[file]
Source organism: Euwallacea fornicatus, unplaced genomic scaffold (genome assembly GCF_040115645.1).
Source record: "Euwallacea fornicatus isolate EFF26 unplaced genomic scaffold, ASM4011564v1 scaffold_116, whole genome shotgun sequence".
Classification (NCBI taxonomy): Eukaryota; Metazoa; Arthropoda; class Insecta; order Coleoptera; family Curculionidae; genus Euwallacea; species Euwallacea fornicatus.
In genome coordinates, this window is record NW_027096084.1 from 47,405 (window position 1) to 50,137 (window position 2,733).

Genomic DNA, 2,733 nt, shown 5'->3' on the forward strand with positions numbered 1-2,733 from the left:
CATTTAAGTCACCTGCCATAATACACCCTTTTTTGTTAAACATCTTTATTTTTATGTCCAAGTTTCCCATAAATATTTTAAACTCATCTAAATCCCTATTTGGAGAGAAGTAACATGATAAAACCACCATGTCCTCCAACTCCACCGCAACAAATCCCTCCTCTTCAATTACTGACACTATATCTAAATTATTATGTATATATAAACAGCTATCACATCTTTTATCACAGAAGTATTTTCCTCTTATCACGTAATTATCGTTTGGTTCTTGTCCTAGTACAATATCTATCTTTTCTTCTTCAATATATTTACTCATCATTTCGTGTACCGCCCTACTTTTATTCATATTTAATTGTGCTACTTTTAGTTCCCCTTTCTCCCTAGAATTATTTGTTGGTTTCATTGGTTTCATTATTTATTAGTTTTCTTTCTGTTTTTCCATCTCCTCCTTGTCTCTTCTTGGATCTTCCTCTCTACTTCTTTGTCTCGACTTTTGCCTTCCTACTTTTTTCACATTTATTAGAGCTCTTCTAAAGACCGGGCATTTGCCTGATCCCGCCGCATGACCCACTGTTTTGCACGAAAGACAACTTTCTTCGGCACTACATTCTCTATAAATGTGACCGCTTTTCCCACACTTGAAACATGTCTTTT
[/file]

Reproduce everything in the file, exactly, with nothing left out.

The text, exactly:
Source organism: Euwallacea fornicatus, unplaced genomic scaffold (genome assembly GCF_040115645.1).
Source record: "Euwallacea fornicatus isolate EFF26 unplaced genomic scaffold, ASM4011564v1 scaffold_116, whole genome shotgun sequence".
Classification (NCBI taxonomy): Eukaryota; Metazoa; Arthropoda; class Insecta; order Coleoptera; family Curculionidae; genus Euwallacea; species Euwallacea fornicatus.
In genome coordinates, this window is record NW_027096084.1 from 47,405 (window position 1) to 50,137 (window position 2,733).

Genomic DNA, 2,733 nt, shown 5'->3' on the forward strand with positions numbered 1-2,733 from the left:
CATTTAAGTCACCTGCCATAATACACCCTTTTTTGTTAAACATCTTTATTTTTATGTCCAAGTTTCCCATAAATATTTTAAACTCATCTAAATCCCTATTTGGAGAGAAGTAACATGATAAAACCACCATGTCCTCCAACTCCACCGCAACAAATCCCTCCTCTTCAATTACTGACACTATATCTAAATTATTATGTATATATAAACAGCTATCACATCTTTTATCACAGAAGTATTTTCCTCTTATCACGTAATTATCGTTTGGTTCTTGTCCTAGTACAATATCTATCTTTTCTTCTTCAATATATTTACTCATCATTTCGTGTACCGCCCTACTTTTATTCATATTTAATTGTGCTACTTTTAGTTCCCCTTTCTCCCTAGAATTATTTGTTGGTTTCATTGGTTTCATTATTTATTAGTTTTCTTTCTGTTTTTCCATCTCCTCCTTGTCTCTTCTTGGATCTTCCTCTCTACTTCTTTGTCTCGACTTTTGCCTTCCTACTTTTTTCACATTTATTAGAGCTCTTCTAAAGACCGGGCATTTGCCTGATCCCGCCGCATGACCCACTGTTTTGCACGAAAGACAACTTTCTTCGGCACTACATTCTCTATAAATGTGACCGCTTTTCCCACACTTGAAACATGTCTTTT